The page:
hysteria; a language

Hysteria is a language. One we don’t understand, but a language, non-the less. It takes its form as a chapter in the history of art, and not medicine. The reason for this shall be clear once we’ve started to read it’s meanings; the meanings that it creates through images and signs; the meanings not that we create, but the meanings that create us.

To claim that hysteria is a language, can be based on a number of variables, many of which stand to be questioned and verified. Freud, as did many others, saw hysteria through psychoanalytical eyes that placed hysteria among the vast river of neuroses that exist in our unconscious. According to Freud, the unconscious functions as a language. It is made of a million chains of signifiers that migrate and explode to create meaning, to create us. So is it not logical to say that hysteria too, functions as a language and through specific chains of signifiers. What about the many images of hysteria that we are left with today? The images left behind by Dr. Charcot and his famous, if not infamous clinic of “mad” women. They too speak to us, a language that we are familiar with today, but yet still remains a mystery; the language of the image. We are bombarded with images everyday, but how do we see these images?

We look at these images to see representations, representations of the “real” world, of the world to which we belong to, and the world in which we understand and perceive everything to be true. Images of the Visible.

But what if we were to look at images, not as just as representations of the world that we know, but manifestations of a world that we do not know. What if these images spoke a language that we have yet to understand by simply listening to what the image is saying. Images of the Invisible.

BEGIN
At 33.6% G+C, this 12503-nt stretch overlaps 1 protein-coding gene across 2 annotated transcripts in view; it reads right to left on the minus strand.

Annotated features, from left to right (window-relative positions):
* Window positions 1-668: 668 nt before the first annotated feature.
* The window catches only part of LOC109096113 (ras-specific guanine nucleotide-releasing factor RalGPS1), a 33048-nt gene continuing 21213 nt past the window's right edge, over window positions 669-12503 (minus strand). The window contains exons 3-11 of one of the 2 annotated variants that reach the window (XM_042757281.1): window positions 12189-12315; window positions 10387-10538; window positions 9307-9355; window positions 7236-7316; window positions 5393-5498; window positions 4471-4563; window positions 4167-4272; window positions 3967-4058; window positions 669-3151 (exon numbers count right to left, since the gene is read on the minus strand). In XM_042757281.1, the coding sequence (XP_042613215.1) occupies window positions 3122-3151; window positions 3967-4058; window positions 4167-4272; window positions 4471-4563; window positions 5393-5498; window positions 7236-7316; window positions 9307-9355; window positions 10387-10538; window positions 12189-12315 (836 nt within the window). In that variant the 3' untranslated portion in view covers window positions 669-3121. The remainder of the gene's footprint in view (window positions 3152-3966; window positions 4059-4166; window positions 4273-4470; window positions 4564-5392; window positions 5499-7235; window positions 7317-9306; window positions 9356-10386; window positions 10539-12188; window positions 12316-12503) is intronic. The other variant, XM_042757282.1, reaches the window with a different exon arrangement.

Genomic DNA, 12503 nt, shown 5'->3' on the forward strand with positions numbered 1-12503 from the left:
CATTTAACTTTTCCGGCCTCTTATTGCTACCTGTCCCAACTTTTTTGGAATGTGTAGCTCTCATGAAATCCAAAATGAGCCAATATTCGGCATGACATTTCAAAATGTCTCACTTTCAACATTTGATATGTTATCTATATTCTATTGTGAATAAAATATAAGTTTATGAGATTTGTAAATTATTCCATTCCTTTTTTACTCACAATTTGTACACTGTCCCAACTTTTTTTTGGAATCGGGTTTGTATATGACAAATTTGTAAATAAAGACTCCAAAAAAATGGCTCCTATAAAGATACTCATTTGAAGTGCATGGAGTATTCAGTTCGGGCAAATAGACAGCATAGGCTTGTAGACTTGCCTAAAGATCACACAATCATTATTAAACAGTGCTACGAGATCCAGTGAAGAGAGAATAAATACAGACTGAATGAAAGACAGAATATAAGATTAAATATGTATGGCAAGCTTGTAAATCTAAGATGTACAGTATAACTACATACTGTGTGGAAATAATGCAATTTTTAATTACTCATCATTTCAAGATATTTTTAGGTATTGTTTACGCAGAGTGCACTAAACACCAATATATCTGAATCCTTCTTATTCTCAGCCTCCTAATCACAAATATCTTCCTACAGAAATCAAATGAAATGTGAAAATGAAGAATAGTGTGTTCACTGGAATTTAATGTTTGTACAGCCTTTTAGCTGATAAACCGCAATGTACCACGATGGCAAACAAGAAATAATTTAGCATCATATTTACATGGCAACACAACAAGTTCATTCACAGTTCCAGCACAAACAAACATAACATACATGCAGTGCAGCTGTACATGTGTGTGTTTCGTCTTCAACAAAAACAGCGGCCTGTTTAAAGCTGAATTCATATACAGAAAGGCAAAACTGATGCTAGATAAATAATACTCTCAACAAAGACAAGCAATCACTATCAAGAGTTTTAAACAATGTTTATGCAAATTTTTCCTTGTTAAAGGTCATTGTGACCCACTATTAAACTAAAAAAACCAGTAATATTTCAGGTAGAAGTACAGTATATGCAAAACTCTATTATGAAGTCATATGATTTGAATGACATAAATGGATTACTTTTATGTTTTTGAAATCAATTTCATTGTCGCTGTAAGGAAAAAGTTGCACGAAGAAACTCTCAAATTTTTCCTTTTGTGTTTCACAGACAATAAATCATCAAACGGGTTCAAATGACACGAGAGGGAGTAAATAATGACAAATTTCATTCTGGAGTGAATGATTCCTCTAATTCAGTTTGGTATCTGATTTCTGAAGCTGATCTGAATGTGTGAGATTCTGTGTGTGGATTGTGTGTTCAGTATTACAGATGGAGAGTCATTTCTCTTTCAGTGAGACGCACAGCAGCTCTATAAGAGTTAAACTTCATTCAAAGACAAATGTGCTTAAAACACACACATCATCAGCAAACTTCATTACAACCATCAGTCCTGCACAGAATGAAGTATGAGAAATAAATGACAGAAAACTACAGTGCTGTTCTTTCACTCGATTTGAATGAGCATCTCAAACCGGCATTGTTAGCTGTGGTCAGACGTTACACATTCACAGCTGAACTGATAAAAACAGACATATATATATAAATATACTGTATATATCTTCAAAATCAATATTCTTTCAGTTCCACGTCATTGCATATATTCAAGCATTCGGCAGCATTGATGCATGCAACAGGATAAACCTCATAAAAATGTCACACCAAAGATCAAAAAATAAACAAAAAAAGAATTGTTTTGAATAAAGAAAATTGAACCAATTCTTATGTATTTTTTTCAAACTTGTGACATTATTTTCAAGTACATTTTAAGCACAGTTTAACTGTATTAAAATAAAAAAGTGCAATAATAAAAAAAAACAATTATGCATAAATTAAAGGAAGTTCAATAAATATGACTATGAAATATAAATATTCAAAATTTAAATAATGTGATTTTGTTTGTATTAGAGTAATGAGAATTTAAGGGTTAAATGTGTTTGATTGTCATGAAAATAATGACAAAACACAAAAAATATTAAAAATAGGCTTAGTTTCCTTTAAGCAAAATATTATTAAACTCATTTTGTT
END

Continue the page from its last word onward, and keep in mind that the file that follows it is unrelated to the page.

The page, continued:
It is through this reading of the images of hysteria that we might be able to cross over into a place unfamiliar to us, a place where hysteria is the real, where hysteria is understood. Through finding these signifiers and understanding the associations that they form, can help us travel along the different chains of signifiers. Then we might be able to communicate with an image. Not only understanding what we see, but also understanding what the image itself is saying. And through studying images of hysteria in this way, then we will be able to understand what hysteria is saying.

  1. Have you read Irigaray? If not, check her out. “This Sex Which is Not One” has a whole section on hysteria as a language.

  2. Yes actually I have, I did my thesis at university on the subject, but it’s been a while, I was actually thinking going over some stuff. Michel Foucault’s The Birth of the Clinic is also very interesting : )

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